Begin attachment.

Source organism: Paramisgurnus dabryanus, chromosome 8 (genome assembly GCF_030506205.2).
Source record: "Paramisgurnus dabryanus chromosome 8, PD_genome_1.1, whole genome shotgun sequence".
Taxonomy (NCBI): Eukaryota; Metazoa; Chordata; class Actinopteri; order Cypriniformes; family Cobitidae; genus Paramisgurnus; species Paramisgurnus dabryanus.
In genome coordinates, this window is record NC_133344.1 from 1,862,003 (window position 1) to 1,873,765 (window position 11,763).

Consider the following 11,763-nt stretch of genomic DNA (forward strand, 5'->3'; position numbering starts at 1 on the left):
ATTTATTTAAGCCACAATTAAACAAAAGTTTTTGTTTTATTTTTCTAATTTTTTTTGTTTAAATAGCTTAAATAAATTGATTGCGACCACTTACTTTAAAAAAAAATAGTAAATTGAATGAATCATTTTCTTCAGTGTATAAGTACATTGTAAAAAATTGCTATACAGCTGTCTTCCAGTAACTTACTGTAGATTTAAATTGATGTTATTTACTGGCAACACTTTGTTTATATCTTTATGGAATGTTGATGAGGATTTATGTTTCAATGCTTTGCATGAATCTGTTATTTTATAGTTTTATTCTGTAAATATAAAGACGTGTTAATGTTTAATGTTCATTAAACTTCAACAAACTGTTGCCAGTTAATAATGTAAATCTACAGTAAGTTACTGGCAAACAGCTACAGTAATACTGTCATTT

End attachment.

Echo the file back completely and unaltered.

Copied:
Source organism: Paramisgurnus dabryanus, chromosome 8 (genome assembly GCF_030506205.2).
Source record: "Paramisgurnus dabryanus chromosome 8, PD_genome_1.1, whole genome shotgun sequence".
Taxonomy (NCBI): Eukaryota; Metazoa; Chordata; class Actinopteri; order Cypriniformes; family Cobitidae; genus Paramisgurnus; species Paramisgurnus dabryanus.
In genome coordinates, this window is record NC_133344.1 from 1,862,003 (window position 1) to 1,873,765 (window position 11,763).

Consider the following 11,763-nt stretch of genomic DNA (forward strand, 5'->3'; position numbering starts at 1 on the left):
ATTTATTTAAGCCACAATTAAACAAAAGTTTTTGTTTTATTTTTCTAATTTTTTTTGTTTAAATAGCTTAAATAAATTGATTGCGACCACTTACTTTAAAAAAAAATAGTAAATTGAATGAATCATTTTCTTCAGTGTATAAGTACATTGTAAAAAATTGCTATACAGCTGTCTTCCAGTAACTTACTGTAGATTTAAATTGATGTTATTTACTGGCAACACTTTGTTTATATCTTTATGGAATGTTGATGAGGATTTATGTTTCAATGCTTTGCATGAATCTGTTATTTTATAGTTTTATTCTGTAAATATAAAGACGTGTTAATGTTTAATGTTCATTAAACTTCAACAAACTGTTGCCAGTTAATAATGTAAATCTACAGTAAGTTACTGGCAAACAGCTACAGTAATACTGTCATTT